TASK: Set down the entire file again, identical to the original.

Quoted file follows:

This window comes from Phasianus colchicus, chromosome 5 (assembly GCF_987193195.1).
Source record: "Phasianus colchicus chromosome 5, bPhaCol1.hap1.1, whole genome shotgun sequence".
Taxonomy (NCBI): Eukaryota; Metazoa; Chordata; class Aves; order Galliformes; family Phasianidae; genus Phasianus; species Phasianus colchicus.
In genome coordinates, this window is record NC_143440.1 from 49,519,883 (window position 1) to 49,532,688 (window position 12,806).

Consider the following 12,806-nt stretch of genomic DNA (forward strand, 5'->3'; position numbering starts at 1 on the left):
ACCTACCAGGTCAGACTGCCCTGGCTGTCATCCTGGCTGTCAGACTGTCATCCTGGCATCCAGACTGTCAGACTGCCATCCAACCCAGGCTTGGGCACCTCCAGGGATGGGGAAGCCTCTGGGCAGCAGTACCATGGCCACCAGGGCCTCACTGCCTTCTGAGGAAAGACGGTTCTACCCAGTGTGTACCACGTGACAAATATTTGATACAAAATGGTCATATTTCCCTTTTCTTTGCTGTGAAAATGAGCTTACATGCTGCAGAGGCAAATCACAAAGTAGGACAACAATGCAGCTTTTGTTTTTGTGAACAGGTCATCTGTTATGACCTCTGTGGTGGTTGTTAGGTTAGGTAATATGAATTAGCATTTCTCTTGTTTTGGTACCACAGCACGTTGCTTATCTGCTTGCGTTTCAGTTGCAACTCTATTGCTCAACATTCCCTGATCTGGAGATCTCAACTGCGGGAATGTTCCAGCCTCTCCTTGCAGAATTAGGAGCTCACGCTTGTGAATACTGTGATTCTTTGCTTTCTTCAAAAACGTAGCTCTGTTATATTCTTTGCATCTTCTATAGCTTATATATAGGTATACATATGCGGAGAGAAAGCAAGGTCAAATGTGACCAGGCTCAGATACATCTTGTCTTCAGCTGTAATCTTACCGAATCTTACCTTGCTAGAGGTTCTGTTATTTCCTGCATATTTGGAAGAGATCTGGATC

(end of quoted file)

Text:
This window comes from Phasianus colchicus, chromosome 5 (assembly GCF_987193195.1).
Source record: "Phasianus colchicus chromosome 5, bPhaCol1.hap1.1, whole genome shotgun sequence".
Taxonomy (NCBI): Eukaryota; Metazoa; Chordata; class Aves; order Galliformes; family Phasianidae; genus Phasianus; species Phasianus colchicus.
In genome coordinates, this window is record NC_143440.1 from 49,519,883 (window position 1) to 49,532,688 (window position 12,806).

Consider the following 12,806-nt stretch of genomic DNA (forward strand, 5'->3'; position numbering starts at 1 on the left):
ACCTACCAGGTCAGACTGCCCTGGCTGTCATCCTGGCTGTCAGACTGTCATCCTGGCATCCAGACTGTCAGACTGCCATCCAACCCAGGCTTGGGCACCTCCAGGGATGGGGAAGCCTCTGGGCAGCAGTACCATGGCCACCAGGGCCTCACTGCCTTCTGAGGAAAGACGGTTCTACCCAGTGTGTACCACGTGACAAATATTTGATACAAAATGGTCATATTTCCCTTTTCTTTGCTGTGAAAATGAGCTTACATGCTGCAGAGGCAAATCACAAAGTAGGACAACAATGCAGCTTTTGTTTTTGTGAACAGGTCATCTGTTATGACCTCTGTGGTGGTTGTTAGGTTAGGTAATATGAATTAGCATTTCTCTTGTTTTGGTACCACAGCACGTTGCTTATCTGCTTGCGTTTCAGTTGCAACTCTATTGCTCAACATTCCCTGATCTGGAGATCTCAACTGCGGGAATGTTCCAGCCTCTCCTTGCAGAATTAGGAGCTCACGCTTGTGAATACTGTGATTCTTTGCTTTCTTCAAAAACGTAGCTCTGTTATATTCTTTGCATCTTCTATAGCTTATATATAGGTATACATATGCGGAGAGAAAGCAAGGTCAAATGTGACCAGGCTCAGATACATCTTGTCTTCAGCTGTAATCTTACCGAATCTTACCTTGCTAGAGGTTCTGTTATTTCCTGCATATTTGGAAGAGATCTGGATC